Germany’s largest asset managers Allianz Global Investors (AGI), Deka Investments, Union Investment and DWS are unrestrictedly investing in the companies with the biggest coal, oil and gas expansion plans. Their behavior undermines their official pledges to meet the 1.5-degree climate target. This is shown in a joint report by Greenpeace, Reclaim Finance and Urgewald, which examines the gap between the commitments to climate action and the fossil fuel policies of the four industry giants.
The report finds that the four asset managers are still buying new bonds from fossil fuel expansionists instead of retaining only existing investments. Far from simply holding existing securities to push companies to change through engagement, the asset managers are likely providing fresh capital to these companies, despite their expansion plans. While the asset managers should ultimately exclude all fossil fuel developers from their portfolios, they should first and foremost immediately commit to denying new debt to such companies, especially in the light of their net zero commitments.
The front-runner in coal bondholdings is DWS with USD$ 167 million. It is followed by AGI with US$ 41 million, Union Investment with US$ 33 million and Deka with US$ 75 million invested in bonds issued by companies with coal expansion plans. The four asset managers’ investment choices are at odds with the scientific consensus that any new coal, oil and gas development is strictly incompatible with international climate objectives.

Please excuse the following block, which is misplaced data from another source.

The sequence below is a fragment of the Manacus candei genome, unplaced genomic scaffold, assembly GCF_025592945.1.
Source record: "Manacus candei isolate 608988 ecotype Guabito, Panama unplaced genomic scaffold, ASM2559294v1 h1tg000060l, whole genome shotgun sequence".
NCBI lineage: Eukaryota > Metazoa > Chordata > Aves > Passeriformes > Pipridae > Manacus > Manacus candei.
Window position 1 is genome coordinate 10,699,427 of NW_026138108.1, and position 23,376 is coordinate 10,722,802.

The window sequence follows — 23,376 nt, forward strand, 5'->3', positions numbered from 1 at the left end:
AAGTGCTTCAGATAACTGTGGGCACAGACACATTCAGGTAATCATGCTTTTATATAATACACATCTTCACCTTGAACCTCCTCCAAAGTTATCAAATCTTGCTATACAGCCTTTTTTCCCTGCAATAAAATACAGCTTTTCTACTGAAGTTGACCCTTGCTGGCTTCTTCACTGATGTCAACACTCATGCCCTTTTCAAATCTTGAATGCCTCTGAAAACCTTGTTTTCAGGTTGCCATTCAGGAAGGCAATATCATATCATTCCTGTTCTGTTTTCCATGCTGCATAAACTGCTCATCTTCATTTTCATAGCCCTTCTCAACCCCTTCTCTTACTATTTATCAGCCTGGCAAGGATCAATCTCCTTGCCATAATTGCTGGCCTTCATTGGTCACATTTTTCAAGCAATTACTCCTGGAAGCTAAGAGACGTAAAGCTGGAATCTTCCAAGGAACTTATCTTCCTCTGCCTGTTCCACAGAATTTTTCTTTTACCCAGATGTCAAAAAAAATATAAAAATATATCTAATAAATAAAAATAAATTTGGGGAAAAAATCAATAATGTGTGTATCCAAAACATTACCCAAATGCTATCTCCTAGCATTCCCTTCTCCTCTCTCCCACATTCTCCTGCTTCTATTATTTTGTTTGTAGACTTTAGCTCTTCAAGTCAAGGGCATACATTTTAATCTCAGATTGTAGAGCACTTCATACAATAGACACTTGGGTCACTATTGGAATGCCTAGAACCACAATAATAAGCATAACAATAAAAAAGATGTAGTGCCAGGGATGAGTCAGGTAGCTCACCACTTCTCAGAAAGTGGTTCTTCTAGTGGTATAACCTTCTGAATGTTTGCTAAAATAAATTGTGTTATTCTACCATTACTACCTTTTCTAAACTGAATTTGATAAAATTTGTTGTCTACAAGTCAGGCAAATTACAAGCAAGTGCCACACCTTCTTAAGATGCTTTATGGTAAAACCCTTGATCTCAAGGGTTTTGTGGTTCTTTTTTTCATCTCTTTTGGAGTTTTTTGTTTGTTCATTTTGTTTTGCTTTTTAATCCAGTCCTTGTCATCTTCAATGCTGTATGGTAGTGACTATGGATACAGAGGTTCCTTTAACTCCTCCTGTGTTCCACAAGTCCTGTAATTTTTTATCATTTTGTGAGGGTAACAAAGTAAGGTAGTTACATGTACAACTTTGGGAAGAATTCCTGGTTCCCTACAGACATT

All four German asset managers have joined the Net Zero Asset Manager Initiative (NZAM), in which they made a binding commitment to support efforts to limit global warming to 1.5°C. However, the current fossil fuel policies of the asset managers leave the door open for the worst polluters due to vague criteria. AGI, Deka Investments and Union Investment have weak investment restrictions for coal companies and DWS has no overarching coal policy. None of the four asset managers has investment restrictions for companies involved in oil and gas expansion.
In addition, AGI, Deka Investments, Union Investment and DWS all lack effective guidelines for engagement with companies to ensure the required emission reductions. Despite their claims of engaging with fossil fuel companies as active shareholders, none of the four have publicly asked any company in which they are invested to put an end to new fossil fuel supply projects. Those deficits are also reflected in the voting behavior of the four asset managers at the annual general meetings (AGMs) of the major European oil and gas companies in 2022, which was also analyzed in the report.